Pan American Energy to invest $3.4 billion in Argentina from 2013-17
BY SHANE ROMIG
BUENOS AIRES -- Argentina's Pan American Energy has signed a deal with the government to invest $3.4 billion between 2013 and 2017 to boost natural gas exploration and production in exchange for being able to charge higher prices.
The company said it will boost it's price for natural gas over a base level to $7.5/MMbtu.
Pan American said it had reached a similar deal as state-run oil company YPF. In November, YPF announced it would start charging $7.5 mmBtu, more than three times what the company charged for its gas last year.
The agreement with Pan American Energy will increase Argentina's annual natural gas production by 4.3%, adding about 4 MMcmd, the Argentine government said in a statement. That will save the state $4.3 billion and will decrease the capital outflows for gas imports by $6.8 billion," the government said.
The government lauded the commitment and hinted that other sectors could anticipate the government allowing them to raise prices if they make similar investment commitments.
The deals with YPF and Pan American have "marked the path to follow [and] send a clear signal to the industrial sector, particularly power generators," Planning Minister Julio de Vido said in a statement.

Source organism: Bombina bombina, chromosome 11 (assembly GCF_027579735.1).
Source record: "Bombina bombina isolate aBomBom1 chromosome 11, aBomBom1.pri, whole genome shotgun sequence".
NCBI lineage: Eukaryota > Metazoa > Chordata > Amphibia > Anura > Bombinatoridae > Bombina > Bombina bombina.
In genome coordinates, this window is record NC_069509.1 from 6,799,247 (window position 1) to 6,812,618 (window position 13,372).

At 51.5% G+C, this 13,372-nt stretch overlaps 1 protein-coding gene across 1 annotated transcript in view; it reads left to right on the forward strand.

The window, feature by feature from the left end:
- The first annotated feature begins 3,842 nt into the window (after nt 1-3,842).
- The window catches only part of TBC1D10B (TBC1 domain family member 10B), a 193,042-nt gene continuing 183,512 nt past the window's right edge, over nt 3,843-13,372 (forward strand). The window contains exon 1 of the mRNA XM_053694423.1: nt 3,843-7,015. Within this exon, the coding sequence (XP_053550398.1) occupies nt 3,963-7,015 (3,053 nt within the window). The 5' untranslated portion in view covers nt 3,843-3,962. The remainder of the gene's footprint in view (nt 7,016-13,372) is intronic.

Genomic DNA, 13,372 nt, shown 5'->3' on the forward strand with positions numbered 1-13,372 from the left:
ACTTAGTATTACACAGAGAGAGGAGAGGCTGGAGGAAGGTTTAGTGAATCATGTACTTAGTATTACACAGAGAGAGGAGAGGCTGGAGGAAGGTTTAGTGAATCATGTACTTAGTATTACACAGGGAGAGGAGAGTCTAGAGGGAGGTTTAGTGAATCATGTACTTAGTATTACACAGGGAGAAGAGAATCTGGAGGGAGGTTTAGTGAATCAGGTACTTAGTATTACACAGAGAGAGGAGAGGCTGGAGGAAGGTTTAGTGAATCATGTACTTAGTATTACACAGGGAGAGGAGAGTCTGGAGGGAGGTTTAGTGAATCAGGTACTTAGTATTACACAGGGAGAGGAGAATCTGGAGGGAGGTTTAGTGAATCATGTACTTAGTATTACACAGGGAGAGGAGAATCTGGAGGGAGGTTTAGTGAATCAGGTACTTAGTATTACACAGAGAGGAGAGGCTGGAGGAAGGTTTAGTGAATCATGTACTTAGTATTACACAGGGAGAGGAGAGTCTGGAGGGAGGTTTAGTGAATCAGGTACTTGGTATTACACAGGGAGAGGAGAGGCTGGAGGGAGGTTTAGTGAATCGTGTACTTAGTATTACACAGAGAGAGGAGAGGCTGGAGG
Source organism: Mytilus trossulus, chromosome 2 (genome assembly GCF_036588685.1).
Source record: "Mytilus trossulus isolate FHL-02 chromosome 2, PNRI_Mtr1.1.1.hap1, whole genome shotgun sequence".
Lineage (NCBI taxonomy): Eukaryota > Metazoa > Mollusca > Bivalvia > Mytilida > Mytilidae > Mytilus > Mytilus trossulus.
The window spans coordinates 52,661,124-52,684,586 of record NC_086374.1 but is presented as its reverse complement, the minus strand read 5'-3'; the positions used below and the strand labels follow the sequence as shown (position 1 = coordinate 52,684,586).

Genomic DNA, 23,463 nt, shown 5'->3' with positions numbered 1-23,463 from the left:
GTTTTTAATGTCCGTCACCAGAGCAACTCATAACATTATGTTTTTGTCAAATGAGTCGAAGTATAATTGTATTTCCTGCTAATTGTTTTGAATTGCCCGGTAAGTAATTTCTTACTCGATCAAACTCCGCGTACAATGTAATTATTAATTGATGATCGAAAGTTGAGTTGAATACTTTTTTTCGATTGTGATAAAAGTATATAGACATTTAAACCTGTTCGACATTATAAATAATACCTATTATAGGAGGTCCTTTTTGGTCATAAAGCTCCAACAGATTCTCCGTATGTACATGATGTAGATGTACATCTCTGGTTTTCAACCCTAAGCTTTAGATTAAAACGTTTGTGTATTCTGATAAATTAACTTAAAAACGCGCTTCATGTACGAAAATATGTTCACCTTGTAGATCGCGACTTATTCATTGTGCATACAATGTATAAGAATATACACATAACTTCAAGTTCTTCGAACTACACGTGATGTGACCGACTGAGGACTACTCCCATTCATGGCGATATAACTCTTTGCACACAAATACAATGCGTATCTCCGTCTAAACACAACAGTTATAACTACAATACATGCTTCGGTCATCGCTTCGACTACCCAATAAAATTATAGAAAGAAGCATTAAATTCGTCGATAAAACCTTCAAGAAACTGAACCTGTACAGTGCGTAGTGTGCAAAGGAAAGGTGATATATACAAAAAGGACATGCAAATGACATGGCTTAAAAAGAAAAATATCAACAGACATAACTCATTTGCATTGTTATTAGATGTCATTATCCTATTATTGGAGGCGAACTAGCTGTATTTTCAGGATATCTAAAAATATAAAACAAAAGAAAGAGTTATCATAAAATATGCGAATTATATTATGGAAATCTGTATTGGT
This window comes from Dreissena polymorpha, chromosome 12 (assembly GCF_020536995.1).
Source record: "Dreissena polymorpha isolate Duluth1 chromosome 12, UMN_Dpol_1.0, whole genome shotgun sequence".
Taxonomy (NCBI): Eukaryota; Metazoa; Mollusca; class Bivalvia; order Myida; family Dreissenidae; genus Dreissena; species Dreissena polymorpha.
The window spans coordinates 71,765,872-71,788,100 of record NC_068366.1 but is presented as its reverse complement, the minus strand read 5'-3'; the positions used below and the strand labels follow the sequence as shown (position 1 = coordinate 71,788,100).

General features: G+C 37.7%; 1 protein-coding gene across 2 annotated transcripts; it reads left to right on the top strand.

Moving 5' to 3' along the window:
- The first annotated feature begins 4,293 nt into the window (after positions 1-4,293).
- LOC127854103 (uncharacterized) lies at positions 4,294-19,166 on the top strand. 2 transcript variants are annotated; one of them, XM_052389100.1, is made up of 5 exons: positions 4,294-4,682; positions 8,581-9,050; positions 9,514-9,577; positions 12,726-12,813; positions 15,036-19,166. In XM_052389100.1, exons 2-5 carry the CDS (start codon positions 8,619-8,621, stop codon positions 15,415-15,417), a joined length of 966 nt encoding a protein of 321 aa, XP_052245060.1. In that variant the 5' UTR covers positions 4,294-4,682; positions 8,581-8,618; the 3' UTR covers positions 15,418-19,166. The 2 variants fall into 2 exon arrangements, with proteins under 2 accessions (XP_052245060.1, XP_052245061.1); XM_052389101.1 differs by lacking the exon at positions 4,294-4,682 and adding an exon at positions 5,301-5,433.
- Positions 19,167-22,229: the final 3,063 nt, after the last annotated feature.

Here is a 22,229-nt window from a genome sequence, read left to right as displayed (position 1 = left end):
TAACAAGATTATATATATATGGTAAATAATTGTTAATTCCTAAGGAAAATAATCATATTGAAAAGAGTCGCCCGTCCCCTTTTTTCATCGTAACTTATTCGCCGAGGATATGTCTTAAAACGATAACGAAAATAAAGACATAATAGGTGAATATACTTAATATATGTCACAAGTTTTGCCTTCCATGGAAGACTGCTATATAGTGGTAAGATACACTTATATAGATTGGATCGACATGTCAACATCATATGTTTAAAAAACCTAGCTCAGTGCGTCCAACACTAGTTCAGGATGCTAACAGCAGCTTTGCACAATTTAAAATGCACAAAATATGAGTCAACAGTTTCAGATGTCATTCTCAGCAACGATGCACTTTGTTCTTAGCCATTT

The government tightly controls the domestic price of oil, gas and services such as electricity. The companies complain that those controls stifle investment.
Pan American Energy is 60% owned by BP, while China's CNOOC has a 20% stake through Bridas Corp. Bridas Corp. is a joint venture between CNOOC and Bridas Energy Holdings Ltd., the oil and gas company owned by Argentina's Bulgheroni family.
Argentina has struggled in recent years with stagnant oil and gas production while demand has soared, turning the country into a net oil importer.
In April, Argentine President Cristina Kirchner seized a controlling stake in YPF from Spain's Repsol in a dispute over investment. She accused Repsol of bleeding YPF dry with dividends and not investing enough in exploration and production.
Repsol denies those accusations and is seeking about $10 billion in compensation for its lost shares in YPF. Now Argentina is on a major investment drive to develop what could be massive unconventional oil and gas deposits.
Argentina ranks third in the world, behind China and the U.S., in potentially recoverable shale-gas reserves, with 774 Tcf, according to a study last year by the U.S. EIA.
YPF has plans to invest $7 billion a year between 2013 and 2017. The company is also looking to form joint ventures for financing and expertise in shale oil and gas exploitation.
On Dec. 19, YPF and Chevron said they have agreed to create a joint venture within a year. That agreement, the final terms of which will be hammered out in four months, would see the companies spend about $1 billion to drill 100 wells in a 290-sq km area in the Vaca Muerta formation in Argentina's Neuquen Province. The results of that pilot program will help the companies finalize plans to drill an estimated 2,000 wells for about $15 billion.
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